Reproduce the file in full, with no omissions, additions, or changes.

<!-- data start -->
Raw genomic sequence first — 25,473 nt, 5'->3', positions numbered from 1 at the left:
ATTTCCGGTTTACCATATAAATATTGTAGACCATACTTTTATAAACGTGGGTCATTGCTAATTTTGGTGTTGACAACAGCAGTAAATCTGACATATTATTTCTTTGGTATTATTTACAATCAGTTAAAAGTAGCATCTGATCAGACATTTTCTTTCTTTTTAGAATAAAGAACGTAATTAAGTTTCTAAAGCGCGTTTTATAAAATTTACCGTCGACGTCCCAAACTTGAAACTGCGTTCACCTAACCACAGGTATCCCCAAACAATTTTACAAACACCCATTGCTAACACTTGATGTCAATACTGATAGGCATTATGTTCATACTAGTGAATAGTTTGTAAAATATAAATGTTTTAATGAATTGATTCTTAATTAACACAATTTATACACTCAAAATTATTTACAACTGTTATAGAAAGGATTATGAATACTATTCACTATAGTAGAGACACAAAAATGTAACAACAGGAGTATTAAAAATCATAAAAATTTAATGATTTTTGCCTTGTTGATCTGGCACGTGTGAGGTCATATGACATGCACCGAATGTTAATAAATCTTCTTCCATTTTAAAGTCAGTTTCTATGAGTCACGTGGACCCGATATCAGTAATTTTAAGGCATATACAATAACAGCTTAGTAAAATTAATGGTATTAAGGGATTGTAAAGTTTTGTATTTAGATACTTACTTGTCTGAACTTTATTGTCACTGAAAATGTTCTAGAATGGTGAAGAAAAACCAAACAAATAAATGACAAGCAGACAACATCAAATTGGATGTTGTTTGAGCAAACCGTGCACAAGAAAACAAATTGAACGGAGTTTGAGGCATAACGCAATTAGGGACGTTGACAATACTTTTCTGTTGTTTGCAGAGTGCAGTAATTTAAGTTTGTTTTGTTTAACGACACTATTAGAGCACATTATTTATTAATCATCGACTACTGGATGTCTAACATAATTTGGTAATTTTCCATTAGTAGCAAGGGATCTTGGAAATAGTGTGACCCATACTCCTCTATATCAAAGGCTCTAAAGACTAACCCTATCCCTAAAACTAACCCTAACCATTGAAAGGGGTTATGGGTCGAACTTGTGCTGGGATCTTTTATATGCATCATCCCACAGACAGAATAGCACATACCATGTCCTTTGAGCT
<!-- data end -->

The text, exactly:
Raw genomic sequence first — 25,473 nt, 5'->3', positions numbered from 1 at the left:
ATTTCCGGTTTACCATATAAATATTGTAGACCATACTTTTATAAACGTGGGTCATTGCTAATTTTGGTGTTGACAACAGCAGTAAATCTGACATATTATTTCTTTGGTATTATTTACAATCAGTTAAAAGTAGCATCTGATCAGACATTTTCTTTCTTTTTAGAATAAAGAACGTAATTAAGTTTCTAAAGCGCGTTTTATAAAATTTACCGTCGACGTCCCAAACTTGAAACTGCGTTCACCTAACCACAGGTATCCCCAAACAATTTTACAAACACCCATTGCTAACACTTGATGTCAATACTGATAGGCATTATGTTCATACTAGTGAATAGTTTGTAAAATATAAATGTTTTAATGAATTGATTCTTAATTAACACAATTTATACACTCAAAATTATTTACAACTGTTATAGAAAGGATTATGAATACTATTCACTATAGTAGAGACACAAAAATGTAACAACAGGAGTATTAAAAATCATAAAAATTTAATGATTTTTGCCTTGTTGATCTGGCACGTGTGAGGTCATATGACATGCACCGAATGTTAATAAATCTTCTTCCATTTTAAAGTCAGTTTCTATGAGTCACGTGGACCCGATATCAGTAATTTTAAGGCATATACAATAACAGCTTAGTAAAATTAATGGTATTAAGGGATTGTAAAGTTTTGTATTTAGATACTTACTTGTCTGAACTTTATTGTCACTGAAAATGTTCTAGAATGGTGAAGAAAAACCAAACAAATAAATGACAAGCAGACAACATCAAATTGGATGTTGTTTGAGCAAACCGTGCACAAGAAAACAAATTGAACGGAGTTTGAGGCATAACGCAATTAGGGACGTTGACAATACTTTTCTGTTGTTTGCAGAGTGCAGTAATTTAAGTTTGTTTTGTTTAACGACACTATTAGAGCACATTATTTATTAATCATCGACTACTGGATGTCTAACATAATTTGGTAATTTTCCATTAGTAGCAAGGGATCTTGGAAATAGTGTGACCCATACTCCTCTATATCAAAGGCTCTAAAGACTAACCCTATCCCTAAAACTAACCCTAACCATTGAAAGGGGTTATGGGTCGAACTTGTGCTGGGATCTTTTATATGCATCATCCCACAGACAGAATAGCACATACCATGTCCTTTGAGCT